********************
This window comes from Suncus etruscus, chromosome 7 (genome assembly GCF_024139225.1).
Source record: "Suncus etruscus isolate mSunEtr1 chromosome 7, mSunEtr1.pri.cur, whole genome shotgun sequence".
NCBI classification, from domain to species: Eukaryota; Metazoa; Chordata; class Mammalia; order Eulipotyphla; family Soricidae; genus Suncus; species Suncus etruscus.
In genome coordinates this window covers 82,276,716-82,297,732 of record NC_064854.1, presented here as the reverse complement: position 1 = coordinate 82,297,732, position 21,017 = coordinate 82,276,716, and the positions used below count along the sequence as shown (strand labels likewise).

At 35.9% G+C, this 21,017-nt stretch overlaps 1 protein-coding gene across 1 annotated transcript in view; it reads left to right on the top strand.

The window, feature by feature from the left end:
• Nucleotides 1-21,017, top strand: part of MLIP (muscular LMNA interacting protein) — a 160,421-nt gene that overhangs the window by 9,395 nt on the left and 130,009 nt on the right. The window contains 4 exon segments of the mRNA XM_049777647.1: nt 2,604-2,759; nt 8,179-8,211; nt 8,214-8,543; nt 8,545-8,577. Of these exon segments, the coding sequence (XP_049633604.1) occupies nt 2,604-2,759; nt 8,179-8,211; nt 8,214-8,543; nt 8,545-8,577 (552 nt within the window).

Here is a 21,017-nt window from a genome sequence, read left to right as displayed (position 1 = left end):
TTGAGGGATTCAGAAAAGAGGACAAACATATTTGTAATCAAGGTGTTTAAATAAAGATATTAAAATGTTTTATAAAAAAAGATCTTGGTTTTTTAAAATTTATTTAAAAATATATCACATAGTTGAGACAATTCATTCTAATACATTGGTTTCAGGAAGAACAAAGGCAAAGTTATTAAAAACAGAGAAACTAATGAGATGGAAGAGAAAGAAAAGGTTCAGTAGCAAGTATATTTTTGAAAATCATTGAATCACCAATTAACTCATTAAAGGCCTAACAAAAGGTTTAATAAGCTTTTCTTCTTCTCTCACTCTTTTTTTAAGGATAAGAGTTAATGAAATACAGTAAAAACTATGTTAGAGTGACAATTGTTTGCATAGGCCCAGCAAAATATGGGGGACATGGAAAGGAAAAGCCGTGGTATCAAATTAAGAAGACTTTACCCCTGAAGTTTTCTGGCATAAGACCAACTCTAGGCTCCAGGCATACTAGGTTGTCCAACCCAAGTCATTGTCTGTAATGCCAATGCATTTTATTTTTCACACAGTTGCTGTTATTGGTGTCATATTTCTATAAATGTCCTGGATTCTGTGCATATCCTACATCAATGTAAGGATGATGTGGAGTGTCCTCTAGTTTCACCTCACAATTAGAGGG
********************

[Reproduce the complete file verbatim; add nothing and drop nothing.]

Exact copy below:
This window comes from Suncus etruscus, chromosome 7 (genome assembly GCF_024139225.1).
Source record: "Suncus etruscus isolate mSunEtr1 chromosome 7, mSunEtr1.pri.cur, whole genome shotgun sequence".
NCBI classification, from domain to species: Eukaryota; Metazoa; Chordata; class Mammalia; order Eulipotyphla; family Soricidae; genus Suncus; species Suncus etruscus.
In genome coordinates this window covers 82,276,716-82,297,732 of record NC_064854.1, presented here as the reverse complement: position 1 = coordinate 82,297,732, position 21,017 = coordinate 82,276,716, and the positions used below count along the sequence as shown (strand labels likewise).

At 35.9% G+C, this 21,017-nt stretch overlaps 1 protein-coding gene across 1 annotated transcript in view; it reads left to right on the top strand.

The window, feature by feature from the left end:
• Nucleotides 1-21,017, top strand: part of MLIP (muscular LMNA interacting protein) — a 160,421-nt gene that overhangs the window by 9,395 nt on the left and 130,009 nt on the right. The window contains 4 exon segments of the mRNA XM_049777647.1: nt 2,604-2,759; nt 8,179-8,211; nt 8,214-8,543; nt 8,545-8,577. Of these exon segments, the coding sequence (XP_049633604.1) occupies nt 2,604-2,759; nt 8,179-8,211; nt 8,214-8,543; nt 8,545-8,577 (552 nt within the window).

Here is a 21,017-nt window from a genome sequence, read left to right as displayed (position 1 = left end):
TTGAGGGATTCAGAAAAGAGGACAAACATATTTGTAATCAAGGTGTTTAAATAAAGATATTAAAATGTTTTATAAAAAAAGATCTTGGTTTTTTAAAATTTATTTAAAAATATATCACATAGTTGAGACAATTCATTCTAATACATTGGTTTCAGGAAGAACAAAGGCAAAGTTATTAAAAACAGAGAAACTAATGAGATGGAAGAGAAAGAAAAGGTTCAGTAGCAAGTATATTTTTGAAAATCATTGAATCACCAATTAACTCATTAAAGGCCTAACAAAAGGTTTAATAAGCTTTTCTTCTTCTCTCACTCTTTTTTTAAGGATAAGAGTTAATGAAATACAGTAAAAACTATGTTAGAGTGACAATTGTTTGCATAGGCCCAGCAAAATATGGGGGACATGGAAAGGAAAAGCCGTGGTATCAAATTAAGAAGACTTTACCCCTGAAGTTTTCTGGCATAAGACCAACTCTAGGCTCCAGGCATACTAGGTTGTCCAACCCAAGTCATTGTCTGTAATGCCAATGCATTTTATTTTTCACACAGTTGCTGTTATTGGTGTCATATTTCTATAAATGTCCTGGATTCTGTGCATATCCTACATCAATGTAAGGATGATGTGGAGTGTCCTCTAGTTTCACCTCACAATTAGAGGG